"Praised be the Lord Christ," he said. "Where is he now?"

"He left for Malborg and sent me here with news."

"And why did he go to Malborg?"

"To fetch his wife."

"Be careful, boy, in the name of God what wife did he go for?"

"For Jurand's daughter. There is much to be told about it, enough for a whole night, but, honored sir, allow me to rest a little, for I have been constantly traveling since midnight."

Macko ceased questioning for a little while, for his great surprise deprived him of speech. When he had somewhat recovered, he shouted to the servant to throw some wood on the fire and bring food for the Bohemian; then he began to pace up and down, gesticulating and talking to himself:

"I cannot believe mine own ears.... Jurand's daughter.... Zbyszko married...."

"He is married and not married," said the Bohemian.

Then he began slowly to relate what had happened, while Macko listened eagerly, only interrupting with questions when what the Bohemian related was not quite clear to him. For instance, Glowacz could not give the exact time when Zbyszko had got married, as there had been no public marriage. Nevertheless he affirmed that that marriage had surely taken place, and that it had come to pass owing to the instigation of Princess Anna Danuta, and had been made public only after the arrival of the Knight of the Cross, Rotgier, when Zbyszko had challenged him to the judgment of God, in the presence of the entire Mazovian court.

"Ah! He fought?" Macko exclaimed, his eyes sparkling with intense curiosity. "What followed?"

"He cut the German in two, and God also made me happy by delivering the armor-bearer into my hands."

Macko again began to puff, but this time with an air of satisfaction.

"Well!" he said. "He is a fellow not to be trifled with. He is the last of the Gradys, but so help me God, not the least. He was that already in the fight with the Fryzjans ... when he was a mere stripling...."

Here he glanced sharply once and again at the Bohemian, then he continued:

"And so you tried to imitate him, and it seems you tell the truth. I doubted your words, but, as you yourself say, you had little work with the armor-bearer. But if he chopped off the arm of that dog-brother after killing the Aurochs, those are valiant deeds."

Then he suddenly asked:

"Is there rich spoil?"

"We have taken the arms, horses and ten men, eight of whom, the young lord sends you."

"What has he done with the other two?"

"He sent them back with the corpse."

"Why did not the prince send two of his own servants? Those two will not return."

The Bohemian smiled at Macko's greed which often betrayed him.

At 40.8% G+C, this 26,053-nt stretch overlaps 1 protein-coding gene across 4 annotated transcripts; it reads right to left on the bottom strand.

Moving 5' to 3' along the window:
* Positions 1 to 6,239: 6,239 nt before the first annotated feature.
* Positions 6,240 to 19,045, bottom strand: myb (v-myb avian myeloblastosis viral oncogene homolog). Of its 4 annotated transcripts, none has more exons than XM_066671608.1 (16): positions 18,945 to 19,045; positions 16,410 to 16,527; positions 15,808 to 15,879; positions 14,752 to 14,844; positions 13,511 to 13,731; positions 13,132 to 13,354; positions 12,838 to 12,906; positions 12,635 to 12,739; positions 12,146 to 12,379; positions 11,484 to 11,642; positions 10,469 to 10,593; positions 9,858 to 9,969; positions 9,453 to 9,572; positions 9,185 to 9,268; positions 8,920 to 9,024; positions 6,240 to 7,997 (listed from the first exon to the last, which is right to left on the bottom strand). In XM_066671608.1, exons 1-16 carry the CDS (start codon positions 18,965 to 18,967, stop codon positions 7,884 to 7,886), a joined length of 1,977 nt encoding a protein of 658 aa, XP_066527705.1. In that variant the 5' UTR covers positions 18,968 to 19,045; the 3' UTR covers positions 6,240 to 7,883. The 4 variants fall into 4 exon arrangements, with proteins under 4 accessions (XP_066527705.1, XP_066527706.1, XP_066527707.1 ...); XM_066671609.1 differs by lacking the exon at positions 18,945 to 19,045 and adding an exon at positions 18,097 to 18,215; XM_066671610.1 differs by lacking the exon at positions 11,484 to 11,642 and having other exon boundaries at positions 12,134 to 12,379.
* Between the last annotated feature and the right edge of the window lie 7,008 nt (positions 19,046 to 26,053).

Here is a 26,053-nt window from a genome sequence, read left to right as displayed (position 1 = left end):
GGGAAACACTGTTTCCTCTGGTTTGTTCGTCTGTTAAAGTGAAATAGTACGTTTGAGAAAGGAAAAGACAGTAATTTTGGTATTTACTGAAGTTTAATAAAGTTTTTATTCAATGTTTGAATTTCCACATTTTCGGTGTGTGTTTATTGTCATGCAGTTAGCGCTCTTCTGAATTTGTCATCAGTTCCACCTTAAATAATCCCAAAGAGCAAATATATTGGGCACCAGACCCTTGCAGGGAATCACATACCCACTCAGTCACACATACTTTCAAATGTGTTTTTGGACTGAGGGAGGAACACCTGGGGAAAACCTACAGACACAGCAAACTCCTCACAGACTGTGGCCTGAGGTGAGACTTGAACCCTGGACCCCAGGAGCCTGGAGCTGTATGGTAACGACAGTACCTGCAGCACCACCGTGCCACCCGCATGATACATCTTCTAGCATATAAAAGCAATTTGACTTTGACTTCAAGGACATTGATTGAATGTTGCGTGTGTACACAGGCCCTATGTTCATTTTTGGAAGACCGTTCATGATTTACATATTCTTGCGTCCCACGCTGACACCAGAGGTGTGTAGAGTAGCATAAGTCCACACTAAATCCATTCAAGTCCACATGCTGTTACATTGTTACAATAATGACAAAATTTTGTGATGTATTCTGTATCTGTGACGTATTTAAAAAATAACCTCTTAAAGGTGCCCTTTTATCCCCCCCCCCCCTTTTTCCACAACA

"The young lord need not consider such trifles now," he said, "Spychow is a large estate."

"It is a large estate; what of it, it is not yet his."

"Then whose is it?"

Macko rose from his seat.

"Speak! and Jurand?"

"Jurand is a prisoner, and dying, in the hands of the Knights of the Cross. God knows whether he will survive, and even if he survives and returns, what of it? Did not Father Caleb read Jurand's testament, announcing to all that the young lord is to be their master?"

The last words obviously made a great impression upon Macko; because he was too much amazed to thoroughly grasp the news. That Zbyszko had got married was painful to him at the first moment, for he loved Jagienka with a fatherly love, and heartily wished to see Zbyszko united to her. But, on the other hand, he had already grown accustomed to regard the affair as lost; moreover Jurandowna brought with her so much that Jagienka could never bring; the prince's favor, and being an only daughter her dower was many times greater. Macko already saw Zbyszko, as the prince's friend, the master of Bogdaniec and of Spychow; nay, in the near future, a castellan. That was not at all unlikely. For it was told in those days of a certain poor nobleman who had twelve sons, six fell in battle and the other six became castellans and were advancing toward greatness; only a reputation could assist Zbyszko in this career, so that Macko's ambition and greed for a pedigree might be realized according to his wishes. The old man, however, had much cause for alarm. He, himself, had once gone to the Knights of the Cross, to save Zbyszko and brought back with him an iron splinter between the ribs; now Zbyszko had gone to Malborg, into the very throat of the wolf. Was it to get his wife there or death? They would not look upon him there with a favorable eye, thought Macko. He had just destroyed one of their famous knights and before that he had killed Lichtenstein. Those dog-blooded men loved vengeance. That thought made the old knight very uneasy. It also occurred to him that Zbyszko, being quick tempered, would engage in a fight with some German; or what he most feared was that they would kidnap him as they had old Jurand and his daughter. At Zlotorja they did not scruple to kidnap even the prince himself. Why then should they be scrupulous with Zbyszko?